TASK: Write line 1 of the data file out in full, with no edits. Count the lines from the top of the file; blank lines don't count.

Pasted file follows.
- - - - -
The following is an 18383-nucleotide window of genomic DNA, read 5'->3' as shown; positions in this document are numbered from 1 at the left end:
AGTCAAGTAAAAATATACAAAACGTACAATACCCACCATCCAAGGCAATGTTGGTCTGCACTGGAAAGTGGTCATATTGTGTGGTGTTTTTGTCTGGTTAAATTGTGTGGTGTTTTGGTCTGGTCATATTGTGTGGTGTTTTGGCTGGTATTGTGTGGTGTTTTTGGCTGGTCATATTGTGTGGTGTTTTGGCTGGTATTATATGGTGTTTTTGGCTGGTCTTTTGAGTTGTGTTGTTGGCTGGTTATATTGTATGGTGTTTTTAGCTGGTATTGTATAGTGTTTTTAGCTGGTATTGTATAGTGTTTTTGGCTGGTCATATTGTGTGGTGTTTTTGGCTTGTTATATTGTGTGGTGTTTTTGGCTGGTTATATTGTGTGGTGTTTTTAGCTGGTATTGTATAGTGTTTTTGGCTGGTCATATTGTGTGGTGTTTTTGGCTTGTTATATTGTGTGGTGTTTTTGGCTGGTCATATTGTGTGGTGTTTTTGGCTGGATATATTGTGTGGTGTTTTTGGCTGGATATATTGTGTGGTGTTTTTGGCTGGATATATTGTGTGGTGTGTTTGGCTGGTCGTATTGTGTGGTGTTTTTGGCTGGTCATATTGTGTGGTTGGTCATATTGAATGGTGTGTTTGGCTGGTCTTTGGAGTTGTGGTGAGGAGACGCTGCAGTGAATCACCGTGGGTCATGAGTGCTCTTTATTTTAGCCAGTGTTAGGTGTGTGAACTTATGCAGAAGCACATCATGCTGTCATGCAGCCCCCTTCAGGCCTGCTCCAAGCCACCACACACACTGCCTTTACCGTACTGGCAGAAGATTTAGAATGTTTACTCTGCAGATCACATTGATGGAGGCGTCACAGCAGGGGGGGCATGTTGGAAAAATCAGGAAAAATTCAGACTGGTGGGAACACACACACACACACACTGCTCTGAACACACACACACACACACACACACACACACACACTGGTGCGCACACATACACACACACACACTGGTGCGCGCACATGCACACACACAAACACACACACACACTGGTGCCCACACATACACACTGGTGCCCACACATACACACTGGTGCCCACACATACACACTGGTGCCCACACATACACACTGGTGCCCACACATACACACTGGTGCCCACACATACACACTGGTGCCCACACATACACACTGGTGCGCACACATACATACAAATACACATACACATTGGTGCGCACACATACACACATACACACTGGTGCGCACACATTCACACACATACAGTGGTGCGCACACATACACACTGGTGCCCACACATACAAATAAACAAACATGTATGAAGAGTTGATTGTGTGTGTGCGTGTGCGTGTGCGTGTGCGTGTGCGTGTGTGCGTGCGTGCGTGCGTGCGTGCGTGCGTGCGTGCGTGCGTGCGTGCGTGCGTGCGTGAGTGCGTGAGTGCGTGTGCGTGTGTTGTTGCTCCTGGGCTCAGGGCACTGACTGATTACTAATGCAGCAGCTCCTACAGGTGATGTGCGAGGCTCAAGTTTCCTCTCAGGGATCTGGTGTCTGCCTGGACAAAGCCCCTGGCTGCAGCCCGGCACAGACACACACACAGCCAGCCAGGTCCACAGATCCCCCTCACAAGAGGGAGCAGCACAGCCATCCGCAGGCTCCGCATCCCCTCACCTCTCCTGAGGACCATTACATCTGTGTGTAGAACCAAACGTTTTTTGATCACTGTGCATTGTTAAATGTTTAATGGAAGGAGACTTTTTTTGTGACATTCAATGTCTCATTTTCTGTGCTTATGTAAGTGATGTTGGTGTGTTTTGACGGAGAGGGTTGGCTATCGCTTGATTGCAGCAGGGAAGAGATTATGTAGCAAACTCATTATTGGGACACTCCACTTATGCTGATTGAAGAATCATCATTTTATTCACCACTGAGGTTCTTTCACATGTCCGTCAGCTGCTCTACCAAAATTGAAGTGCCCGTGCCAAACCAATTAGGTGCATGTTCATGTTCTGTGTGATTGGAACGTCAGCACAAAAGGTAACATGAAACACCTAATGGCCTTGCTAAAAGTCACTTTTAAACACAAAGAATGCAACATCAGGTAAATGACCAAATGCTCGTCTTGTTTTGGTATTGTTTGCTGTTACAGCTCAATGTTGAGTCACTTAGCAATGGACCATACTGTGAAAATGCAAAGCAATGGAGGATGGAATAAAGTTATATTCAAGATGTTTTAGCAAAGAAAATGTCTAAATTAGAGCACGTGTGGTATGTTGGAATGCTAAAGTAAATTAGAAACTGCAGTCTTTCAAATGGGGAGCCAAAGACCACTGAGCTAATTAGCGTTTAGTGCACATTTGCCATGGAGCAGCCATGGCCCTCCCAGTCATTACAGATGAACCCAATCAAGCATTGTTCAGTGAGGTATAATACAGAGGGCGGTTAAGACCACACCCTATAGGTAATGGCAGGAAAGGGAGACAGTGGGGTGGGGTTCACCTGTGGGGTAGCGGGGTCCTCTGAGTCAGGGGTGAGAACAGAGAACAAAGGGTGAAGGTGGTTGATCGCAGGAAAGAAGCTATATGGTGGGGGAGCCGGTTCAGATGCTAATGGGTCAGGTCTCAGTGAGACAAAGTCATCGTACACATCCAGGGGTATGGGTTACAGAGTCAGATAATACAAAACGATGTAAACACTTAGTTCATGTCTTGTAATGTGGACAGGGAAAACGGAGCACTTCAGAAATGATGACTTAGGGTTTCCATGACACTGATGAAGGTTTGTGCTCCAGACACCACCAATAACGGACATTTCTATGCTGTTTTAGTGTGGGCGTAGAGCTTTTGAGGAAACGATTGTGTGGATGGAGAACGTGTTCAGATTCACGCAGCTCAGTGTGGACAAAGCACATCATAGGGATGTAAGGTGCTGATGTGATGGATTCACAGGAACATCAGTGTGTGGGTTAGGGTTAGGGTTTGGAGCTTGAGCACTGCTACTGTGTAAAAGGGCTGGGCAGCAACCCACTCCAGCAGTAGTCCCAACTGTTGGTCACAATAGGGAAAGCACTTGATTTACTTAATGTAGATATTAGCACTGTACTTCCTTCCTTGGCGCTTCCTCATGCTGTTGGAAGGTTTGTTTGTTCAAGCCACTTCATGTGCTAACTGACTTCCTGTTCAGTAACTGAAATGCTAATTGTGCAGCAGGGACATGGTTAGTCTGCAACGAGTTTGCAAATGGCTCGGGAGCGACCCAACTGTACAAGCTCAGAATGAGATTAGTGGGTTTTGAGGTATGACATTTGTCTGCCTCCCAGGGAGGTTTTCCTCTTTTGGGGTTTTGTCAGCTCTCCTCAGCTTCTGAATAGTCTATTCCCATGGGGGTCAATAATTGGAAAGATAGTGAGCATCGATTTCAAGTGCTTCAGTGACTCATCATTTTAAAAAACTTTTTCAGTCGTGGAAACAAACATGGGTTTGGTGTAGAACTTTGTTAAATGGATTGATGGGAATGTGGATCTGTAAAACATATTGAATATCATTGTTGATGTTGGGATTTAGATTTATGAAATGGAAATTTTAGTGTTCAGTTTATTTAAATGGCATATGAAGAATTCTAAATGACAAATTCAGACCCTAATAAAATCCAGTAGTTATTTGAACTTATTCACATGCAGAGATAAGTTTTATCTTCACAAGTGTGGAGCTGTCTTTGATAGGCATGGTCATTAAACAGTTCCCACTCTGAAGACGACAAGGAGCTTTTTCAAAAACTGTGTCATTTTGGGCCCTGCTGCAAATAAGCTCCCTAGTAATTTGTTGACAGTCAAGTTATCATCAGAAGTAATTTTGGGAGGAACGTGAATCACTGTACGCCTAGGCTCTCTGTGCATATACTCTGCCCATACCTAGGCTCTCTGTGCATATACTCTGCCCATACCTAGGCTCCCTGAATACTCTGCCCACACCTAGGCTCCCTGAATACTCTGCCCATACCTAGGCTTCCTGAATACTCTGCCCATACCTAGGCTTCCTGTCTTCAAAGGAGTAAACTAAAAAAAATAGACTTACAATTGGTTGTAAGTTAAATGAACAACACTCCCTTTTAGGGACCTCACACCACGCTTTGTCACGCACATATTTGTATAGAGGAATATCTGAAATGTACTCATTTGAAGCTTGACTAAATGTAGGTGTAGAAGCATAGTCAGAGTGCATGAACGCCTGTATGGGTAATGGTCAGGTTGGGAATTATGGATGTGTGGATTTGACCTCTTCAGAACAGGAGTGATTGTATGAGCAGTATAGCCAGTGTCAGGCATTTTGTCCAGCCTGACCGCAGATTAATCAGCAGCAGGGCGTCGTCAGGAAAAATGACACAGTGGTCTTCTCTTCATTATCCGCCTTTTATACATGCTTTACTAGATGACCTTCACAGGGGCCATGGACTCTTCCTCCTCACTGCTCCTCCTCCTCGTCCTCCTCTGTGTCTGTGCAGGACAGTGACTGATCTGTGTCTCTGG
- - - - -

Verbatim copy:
The following is an 18383-nucleotide window of genomic DNA, read 5'->3' as shown; positions in this document are numbered from 1 at the left end: